After her paper, the discussion centered around the role of elite women in male dominated Mesopotamian society, the link between the goddesses and nature, as well as the lack of sources describing the lives of members of society at the lower end of the hierarchy. Furthermore, Monica explained the difficulty in determining the gender of these goddesses from the Sumerian language because it does not have masculine and feminine pronouns or articles.

Maria and Sophie would like to thank Monica for her delightful paper and everyone else who attended our final seminar of 2015. We hope to see you next year for our very first paper which will take place on Thursday 14th January. It will be presented by Carl Gibson from the Politics and International Relations department. He will be providing us an insight into his fieldwork in Palestine.

Have a wonderful winter break!

“What is Wrong with Marxist Feminism? Taking the Economics out of Marx” 26th November

Our next meeting will take place on November 26th at 1pm in G09 at the Graduate School. The paper on the interaction between Marxism and Feminism will be presented by Yanos Soubieski from the department of Politics and International Relations.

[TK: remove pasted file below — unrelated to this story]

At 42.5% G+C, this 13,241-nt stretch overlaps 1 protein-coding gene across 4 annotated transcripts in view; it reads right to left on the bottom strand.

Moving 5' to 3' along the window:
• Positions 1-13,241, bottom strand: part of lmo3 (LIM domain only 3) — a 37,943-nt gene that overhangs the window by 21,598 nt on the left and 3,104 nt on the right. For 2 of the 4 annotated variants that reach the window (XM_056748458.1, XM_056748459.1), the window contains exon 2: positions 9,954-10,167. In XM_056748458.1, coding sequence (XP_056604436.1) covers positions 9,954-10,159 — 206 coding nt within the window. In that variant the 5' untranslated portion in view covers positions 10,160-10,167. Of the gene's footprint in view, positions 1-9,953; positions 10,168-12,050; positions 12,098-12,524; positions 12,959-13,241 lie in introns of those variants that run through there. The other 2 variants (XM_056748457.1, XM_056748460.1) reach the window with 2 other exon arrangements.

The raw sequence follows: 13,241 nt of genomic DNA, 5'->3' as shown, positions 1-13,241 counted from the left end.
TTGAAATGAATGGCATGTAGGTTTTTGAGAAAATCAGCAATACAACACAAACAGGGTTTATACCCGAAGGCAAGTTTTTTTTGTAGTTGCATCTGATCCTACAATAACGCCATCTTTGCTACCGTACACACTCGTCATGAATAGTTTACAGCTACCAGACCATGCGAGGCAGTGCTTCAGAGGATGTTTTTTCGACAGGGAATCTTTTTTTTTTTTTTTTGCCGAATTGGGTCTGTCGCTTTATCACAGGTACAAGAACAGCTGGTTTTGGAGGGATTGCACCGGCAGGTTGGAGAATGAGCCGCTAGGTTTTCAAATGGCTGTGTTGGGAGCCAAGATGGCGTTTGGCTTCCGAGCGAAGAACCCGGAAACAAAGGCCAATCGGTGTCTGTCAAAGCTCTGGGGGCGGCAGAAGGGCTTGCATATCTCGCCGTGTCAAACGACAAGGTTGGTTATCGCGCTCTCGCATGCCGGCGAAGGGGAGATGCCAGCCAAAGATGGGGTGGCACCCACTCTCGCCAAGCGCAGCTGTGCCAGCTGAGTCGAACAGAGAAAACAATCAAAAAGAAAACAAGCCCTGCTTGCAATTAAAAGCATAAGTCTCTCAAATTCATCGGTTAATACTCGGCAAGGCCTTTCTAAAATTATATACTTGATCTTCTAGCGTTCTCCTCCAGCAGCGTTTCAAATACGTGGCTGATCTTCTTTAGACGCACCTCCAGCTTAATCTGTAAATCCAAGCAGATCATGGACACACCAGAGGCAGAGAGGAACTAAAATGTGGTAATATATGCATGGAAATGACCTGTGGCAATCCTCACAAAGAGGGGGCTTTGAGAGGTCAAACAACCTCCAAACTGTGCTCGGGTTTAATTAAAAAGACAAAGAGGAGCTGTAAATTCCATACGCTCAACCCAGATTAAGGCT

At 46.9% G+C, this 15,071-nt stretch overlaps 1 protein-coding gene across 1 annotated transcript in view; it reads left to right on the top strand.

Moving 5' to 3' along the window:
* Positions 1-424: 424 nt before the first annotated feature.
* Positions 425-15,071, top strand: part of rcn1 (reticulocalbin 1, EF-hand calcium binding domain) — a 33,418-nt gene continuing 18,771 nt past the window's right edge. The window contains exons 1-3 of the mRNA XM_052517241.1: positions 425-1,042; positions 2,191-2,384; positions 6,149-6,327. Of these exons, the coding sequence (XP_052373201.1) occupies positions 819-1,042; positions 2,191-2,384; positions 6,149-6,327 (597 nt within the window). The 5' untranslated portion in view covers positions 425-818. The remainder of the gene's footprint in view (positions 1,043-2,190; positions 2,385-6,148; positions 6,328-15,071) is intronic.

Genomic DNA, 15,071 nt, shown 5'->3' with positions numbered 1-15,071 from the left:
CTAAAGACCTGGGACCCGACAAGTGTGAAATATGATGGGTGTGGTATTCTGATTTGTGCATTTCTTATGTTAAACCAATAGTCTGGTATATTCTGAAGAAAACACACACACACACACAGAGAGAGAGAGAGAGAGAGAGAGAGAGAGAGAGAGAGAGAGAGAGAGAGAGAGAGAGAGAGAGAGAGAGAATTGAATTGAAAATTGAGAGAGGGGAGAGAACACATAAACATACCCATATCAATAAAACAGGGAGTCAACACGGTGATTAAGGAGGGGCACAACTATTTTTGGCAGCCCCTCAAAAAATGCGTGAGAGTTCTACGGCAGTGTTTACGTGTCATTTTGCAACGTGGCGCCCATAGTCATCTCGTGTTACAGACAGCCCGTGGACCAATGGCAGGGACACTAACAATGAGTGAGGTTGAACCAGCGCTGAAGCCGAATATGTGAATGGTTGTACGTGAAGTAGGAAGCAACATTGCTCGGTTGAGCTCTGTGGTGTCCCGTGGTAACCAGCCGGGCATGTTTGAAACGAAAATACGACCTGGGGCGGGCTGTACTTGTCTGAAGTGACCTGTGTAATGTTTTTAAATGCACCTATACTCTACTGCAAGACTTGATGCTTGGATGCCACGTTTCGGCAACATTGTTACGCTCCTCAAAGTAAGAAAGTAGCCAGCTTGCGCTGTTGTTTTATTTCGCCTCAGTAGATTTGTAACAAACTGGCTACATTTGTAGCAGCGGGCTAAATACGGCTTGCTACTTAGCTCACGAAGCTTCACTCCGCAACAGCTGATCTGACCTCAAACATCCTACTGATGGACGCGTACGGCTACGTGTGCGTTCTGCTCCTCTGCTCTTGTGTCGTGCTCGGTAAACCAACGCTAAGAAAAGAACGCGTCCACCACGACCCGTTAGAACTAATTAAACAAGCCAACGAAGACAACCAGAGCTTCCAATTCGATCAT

Here is his abstract:

Karl_Marx_001Marxist Feminism as it stands strictly perceives patriarchy, a society characterised by male domination over women, in terms of capitalism. Marxist Feminism focuses specifically on the roles that capitalism designates to women in the production process and the harmful implications this has. Marx’s own analysis of capitalism was not as economically rigid as this would have us believe, with terms like alienation, exploitation and ideology all owing their theoretical rigour to Marx. My research is predicated on taking the economics out of Marxian analysis in the context of patriarchy. I shall do this by applying the Althusserian theory of ideology to understand the reproduction of patriarchy. I thus aim to provide a new form of Marxist Feminism contrary to the economistic variant which has survived for so long.

We look forward to seeing you there! We are hoping to see many of you from the politics department but also from other disciplines too.

“Why is housing more important to female satisfaction than male satisfaction?” 22nd October


Thanks to everyone who attended October’s Gender and Sexuality Network meeting!

And… to Chris Foye, of course, for his fascinating paper!